FLOC Leadership

Baldemar Velasquez
President and Founder


DSC_0597 (2)Born in 1947, Baldemar grew up in a migrant farmworker family based in the Rio Grande valley of Texas. Every year, his family would migrate to the Midwest and other regions to work in the fields planting, weeding, and harvesting crops like pickles, tomatoes, sugar beets, and berries. They traveled in trucks and old cars, and often lived in barns and converted chicken coops. The family eventually settled in Ohio, and Baldemar worked in the fields seasonally through his high school years to help support the family. In 1969 he became the first member of his family to graduate from college, graduating from Bluffton College with a BA in Sociology.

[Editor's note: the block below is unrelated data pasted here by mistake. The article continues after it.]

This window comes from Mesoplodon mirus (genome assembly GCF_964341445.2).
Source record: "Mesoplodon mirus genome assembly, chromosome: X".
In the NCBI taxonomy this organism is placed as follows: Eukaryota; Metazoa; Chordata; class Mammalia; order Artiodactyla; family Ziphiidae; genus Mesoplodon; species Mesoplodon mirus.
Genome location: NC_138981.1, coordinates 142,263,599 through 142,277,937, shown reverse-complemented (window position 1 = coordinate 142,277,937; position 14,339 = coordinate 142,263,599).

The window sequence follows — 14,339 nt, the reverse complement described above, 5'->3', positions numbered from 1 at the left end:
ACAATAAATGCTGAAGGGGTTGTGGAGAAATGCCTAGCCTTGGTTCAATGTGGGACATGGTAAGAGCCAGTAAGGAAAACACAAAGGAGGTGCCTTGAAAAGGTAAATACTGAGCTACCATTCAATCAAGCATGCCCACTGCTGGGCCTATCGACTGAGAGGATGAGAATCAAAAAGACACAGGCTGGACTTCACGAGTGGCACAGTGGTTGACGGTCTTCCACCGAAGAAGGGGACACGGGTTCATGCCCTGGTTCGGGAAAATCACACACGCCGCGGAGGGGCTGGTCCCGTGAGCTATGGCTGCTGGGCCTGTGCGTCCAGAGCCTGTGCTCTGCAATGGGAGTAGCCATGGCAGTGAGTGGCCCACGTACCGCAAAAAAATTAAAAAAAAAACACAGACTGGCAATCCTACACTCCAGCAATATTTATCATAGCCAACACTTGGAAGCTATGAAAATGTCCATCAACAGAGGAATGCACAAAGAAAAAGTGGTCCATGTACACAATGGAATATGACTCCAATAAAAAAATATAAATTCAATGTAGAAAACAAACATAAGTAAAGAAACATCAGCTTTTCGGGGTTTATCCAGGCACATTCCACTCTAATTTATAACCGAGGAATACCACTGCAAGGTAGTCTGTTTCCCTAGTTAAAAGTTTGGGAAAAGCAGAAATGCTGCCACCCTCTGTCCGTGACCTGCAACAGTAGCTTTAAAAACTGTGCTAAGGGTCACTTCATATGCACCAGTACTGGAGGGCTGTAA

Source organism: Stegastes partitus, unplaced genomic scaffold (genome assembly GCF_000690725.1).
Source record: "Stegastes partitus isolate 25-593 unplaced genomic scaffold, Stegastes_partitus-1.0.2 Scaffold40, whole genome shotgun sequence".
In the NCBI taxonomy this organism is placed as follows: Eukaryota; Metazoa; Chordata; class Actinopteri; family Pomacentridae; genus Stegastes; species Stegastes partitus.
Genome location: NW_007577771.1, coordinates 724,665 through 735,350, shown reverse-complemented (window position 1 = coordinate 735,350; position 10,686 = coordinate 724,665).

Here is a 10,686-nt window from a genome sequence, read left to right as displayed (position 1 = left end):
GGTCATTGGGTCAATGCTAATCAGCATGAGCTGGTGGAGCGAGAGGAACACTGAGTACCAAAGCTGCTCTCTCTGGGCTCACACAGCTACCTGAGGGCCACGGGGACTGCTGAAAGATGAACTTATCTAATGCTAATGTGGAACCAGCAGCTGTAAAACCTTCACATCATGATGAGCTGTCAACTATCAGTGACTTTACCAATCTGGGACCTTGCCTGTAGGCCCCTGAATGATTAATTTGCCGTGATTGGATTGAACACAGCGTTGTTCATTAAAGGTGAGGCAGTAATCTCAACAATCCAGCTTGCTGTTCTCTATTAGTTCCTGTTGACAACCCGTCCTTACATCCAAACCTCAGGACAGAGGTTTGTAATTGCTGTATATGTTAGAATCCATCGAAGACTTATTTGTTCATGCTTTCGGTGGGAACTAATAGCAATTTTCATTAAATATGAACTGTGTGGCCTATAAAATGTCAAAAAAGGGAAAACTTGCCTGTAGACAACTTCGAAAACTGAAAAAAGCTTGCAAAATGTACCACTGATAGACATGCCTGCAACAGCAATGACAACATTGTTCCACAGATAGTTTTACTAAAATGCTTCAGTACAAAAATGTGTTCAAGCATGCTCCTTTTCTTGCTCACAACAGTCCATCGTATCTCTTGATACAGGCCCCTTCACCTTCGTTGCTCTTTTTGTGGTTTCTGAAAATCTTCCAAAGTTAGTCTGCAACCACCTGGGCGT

Incensed by the injustices suffered by his family and other farmworkers, Baldemar founded the Farm Labor Organizing Committee (FLOC) in 1967. Under his leadership FLOC has set international precedents in labor history, including being the first union to negotiate multi-party collective bargaining agreements, and the first to represent H2A international guestworkers under a labor agreement.  Baldemar is an internationally recognized leader in the farmwoker and immigrants rights movements. His commitment to justice and human dignity have led to recognition by many labor, government, academic, and progressive organizations, including a John D. and Catherine T. MacArthur Fellowship (Genius Grant), a Development of People Award by the Campaign for Human Development of the U.S. Catholic Conference, an Aguila Azteca Award by the Government of México, and several Honorary Doctorates from Bowling Green State University, Bluffton University, and University of Toledo. In 2009 Baldemar was elected to the AFL-CIO Executive Council.